Sauk-Suiattle Tribe Expands Natural Resource Enforcement Efforts

DARRINGTON (June 11, 2004) — Poachers beware: the Sauk-Suiattle Indian Tribe is fighting illegal fishing in Western Washington by hiring four new natural resources enforcement officers. The new officers — three full-time and one part-time — will work to prevent poaching from depleting area fish and wildlife.

“As co-managers of Washington’s resources, the tribes work to protect the salmon,” said Jason L. Joseph, chairman of the Sauk-Suiattle Tribe. “Enforcement of our fishing regulations is a crucial part of that. These officers will make a big difference in our anti-poaching programs.”

As co-managers of the state’s fisheries, treaty Indian tribes have always taken enforcement of fishing regulations seriously, Joseph said. For example, the tribes already have a better ratio of officers to fishermen and hunters than the Washington Department of Fish and Wildlife does.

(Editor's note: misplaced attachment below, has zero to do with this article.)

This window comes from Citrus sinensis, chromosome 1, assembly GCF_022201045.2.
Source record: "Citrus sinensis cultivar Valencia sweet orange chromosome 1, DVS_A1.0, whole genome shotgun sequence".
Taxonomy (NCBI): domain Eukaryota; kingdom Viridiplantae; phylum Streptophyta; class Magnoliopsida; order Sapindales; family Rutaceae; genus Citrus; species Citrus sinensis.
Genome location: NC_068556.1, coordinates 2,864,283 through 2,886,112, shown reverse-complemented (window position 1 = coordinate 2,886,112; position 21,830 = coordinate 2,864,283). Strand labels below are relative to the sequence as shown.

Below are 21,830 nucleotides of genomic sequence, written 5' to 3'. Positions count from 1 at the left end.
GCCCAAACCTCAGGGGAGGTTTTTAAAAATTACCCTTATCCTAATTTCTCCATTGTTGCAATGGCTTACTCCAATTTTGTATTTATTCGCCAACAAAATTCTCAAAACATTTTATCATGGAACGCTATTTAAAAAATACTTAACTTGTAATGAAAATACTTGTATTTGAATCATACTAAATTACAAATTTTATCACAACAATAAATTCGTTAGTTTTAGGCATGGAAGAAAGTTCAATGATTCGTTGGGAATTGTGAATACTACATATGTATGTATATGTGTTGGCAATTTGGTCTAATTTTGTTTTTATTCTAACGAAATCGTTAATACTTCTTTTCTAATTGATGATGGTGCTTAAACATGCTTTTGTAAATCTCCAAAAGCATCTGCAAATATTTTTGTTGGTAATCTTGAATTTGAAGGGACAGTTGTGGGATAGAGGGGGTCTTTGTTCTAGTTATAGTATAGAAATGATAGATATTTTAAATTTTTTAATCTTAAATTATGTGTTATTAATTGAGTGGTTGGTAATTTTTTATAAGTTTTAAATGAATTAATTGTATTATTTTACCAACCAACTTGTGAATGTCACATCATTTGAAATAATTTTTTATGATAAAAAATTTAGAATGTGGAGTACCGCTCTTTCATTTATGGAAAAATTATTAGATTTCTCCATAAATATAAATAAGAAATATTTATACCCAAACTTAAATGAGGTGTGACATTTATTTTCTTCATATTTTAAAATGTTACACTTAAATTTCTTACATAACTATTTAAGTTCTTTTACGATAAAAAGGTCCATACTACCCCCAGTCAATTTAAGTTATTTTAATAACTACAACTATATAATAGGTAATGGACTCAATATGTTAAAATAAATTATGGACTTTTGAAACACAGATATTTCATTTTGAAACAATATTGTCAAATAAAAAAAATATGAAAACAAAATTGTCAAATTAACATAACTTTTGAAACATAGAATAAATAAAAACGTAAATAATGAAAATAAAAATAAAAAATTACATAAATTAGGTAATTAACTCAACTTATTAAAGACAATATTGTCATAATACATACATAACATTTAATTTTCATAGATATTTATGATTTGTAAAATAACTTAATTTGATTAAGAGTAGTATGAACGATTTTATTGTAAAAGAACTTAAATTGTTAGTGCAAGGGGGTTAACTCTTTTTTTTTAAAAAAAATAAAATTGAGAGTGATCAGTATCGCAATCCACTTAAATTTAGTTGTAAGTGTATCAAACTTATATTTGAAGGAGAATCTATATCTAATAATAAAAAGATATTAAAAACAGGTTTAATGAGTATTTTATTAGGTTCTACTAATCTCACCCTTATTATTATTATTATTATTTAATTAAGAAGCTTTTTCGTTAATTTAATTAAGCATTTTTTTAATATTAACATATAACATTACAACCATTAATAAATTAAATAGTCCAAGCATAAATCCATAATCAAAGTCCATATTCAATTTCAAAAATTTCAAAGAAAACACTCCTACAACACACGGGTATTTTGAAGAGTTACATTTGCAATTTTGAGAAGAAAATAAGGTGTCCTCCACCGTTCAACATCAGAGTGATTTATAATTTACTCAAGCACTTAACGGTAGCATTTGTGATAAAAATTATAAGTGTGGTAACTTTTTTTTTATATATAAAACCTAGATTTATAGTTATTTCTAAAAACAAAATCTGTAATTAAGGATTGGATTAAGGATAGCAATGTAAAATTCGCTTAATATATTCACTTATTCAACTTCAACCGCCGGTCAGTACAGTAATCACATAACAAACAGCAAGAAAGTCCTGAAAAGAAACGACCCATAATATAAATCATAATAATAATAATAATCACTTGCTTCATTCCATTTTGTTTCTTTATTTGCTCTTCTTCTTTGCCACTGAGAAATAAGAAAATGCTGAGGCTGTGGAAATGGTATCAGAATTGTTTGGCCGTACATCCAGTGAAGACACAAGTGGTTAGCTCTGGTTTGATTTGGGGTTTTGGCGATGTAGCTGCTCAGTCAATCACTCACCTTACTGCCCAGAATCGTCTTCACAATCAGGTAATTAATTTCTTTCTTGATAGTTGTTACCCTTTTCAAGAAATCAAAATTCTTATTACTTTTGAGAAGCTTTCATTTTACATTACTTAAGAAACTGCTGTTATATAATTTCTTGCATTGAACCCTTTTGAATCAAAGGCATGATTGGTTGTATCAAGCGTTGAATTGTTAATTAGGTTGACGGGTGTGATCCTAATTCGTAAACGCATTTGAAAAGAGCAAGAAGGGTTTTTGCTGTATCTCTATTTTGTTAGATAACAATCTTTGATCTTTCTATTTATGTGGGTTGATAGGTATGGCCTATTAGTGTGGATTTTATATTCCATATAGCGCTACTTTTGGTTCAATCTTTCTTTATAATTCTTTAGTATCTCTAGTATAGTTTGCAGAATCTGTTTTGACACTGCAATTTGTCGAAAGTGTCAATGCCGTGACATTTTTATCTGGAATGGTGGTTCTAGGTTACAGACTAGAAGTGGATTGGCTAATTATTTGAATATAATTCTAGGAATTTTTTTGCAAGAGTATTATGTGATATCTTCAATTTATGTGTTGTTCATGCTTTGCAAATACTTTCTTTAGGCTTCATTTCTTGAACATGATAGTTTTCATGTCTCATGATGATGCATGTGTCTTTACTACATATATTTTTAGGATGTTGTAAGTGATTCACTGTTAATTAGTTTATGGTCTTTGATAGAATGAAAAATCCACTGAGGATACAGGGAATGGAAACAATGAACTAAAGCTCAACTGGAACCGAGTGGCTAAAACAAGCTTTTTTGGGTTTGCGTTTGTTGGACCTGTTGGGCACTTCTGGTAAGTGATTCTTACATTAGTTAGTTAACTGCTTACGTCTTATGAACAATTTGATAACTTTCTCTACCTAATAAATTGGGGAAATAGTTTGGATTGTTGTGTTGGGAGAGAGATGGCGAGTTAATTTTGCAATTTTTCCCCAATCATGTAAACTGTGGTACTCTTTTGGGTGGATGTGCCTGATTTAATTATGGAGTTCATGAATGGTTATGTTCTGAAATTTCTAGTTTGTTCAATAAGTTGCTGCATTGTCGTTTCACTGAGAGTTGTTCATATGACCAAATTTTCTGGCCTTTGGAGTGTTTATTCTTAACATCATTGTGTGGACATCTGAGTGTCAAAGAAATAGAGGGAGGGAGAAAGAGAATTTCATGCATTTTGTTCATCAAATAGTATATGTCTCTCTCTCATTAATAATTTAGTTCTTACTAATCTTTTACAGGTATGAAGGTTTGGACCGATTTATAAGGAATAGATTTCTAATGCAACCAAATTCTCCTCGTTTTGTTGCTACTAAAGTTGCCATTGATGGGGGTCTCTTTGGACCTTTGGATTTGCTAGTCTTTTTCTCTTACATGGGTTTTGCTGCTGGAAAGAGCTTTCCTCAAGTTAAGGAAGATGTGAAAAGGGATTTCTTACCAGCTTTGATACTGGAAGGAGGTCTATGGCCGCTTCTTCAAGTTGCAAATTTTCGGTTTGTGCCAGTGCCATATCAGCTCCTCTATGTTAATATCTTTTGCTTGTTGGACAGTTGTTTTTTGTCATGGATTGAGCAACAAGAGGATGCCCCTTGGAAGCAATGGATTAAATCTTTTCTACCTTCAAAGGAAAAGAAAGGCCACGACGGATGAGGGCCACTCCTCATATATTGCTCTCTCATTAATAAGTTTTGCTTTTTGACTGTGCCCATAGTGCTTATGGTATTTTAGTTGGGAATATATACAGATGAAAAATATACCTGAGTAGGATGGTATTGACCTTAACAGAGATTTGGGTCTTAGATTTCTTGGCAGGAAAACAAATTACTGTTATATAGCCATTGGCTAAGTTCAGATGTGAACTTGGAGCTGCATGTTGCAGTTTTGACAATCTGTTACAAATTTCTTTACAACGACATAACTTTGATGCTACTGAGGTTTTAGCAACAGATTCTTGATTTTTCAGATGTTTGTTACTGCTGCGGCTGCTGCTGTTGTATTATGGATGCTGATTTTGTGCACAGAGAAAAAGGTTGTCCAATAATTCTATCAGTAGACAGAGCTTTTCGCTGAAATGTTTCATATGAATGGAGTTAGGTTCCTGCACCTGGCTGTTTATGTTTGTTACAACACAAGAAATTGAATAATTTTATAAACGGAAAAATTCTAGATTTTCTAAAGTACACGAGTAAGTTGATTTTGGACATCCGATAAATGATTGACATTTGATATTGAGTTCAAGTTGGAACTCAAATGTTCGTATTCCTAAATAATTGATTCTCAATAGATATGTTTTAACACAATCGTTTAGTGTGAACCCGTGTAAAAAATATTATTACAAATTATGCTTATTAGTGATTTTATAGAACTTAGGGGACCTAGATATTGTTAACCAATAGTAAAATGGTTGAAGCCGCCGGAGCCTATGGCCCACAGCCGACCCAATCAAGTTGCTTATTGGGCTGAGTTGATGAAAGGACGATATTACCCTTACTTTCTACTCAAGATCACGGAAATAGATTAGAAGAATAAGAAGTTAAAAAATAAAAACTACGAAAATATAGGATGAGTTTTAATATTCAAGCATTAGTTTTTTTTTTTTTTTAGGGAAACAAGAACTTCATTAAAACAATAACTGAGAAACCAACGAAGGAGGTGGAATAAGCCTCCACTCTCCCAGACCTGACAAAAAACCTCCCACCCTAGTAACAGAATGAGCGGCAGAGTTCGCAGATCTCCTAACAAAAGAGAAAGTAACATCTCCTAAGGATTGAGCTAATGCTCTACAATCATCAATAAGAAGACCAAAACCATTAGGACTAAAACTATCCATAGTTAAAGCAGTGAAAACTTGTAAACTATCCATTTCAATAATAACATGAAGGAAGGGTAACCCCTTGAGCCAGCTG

One of the officers began work in May; the remaining three were hired on June 1. In addition to the entire Skagit River system, including the tribe’s namesake Sauk and Suiattle rivers, the enforcement officers will monitor areas of the Stillaguamish River as well. They will supplement enforcement efforts by the Swinomish Tribe, Sauk-Suiattle’s partner in the Skagit River System Cooperative.

Funds for the program were acquired last September, when the Sauk-Suiattle Tribe received a $1.1 million Community Oriented Policing Services (COPS) tribal resources grant from the U.S. Department of Justice. The money allowed Sauk-Suiattle to hire the new natural resources officers and purchase vehicles and technology needed to make a difference in the fight against poaching.

“Poachers threaten the resources we all share in common,” said Joseph. “By putting more and better equipped officers out there, we’re hoping to reduce those threats.”


For more information, contact: Jeff Shaw, Northwest Indian Fisheries Commission, 360.424.8226; Jason Joseph, Sauk-Suiattle Indian Tribe, 360.436.1124.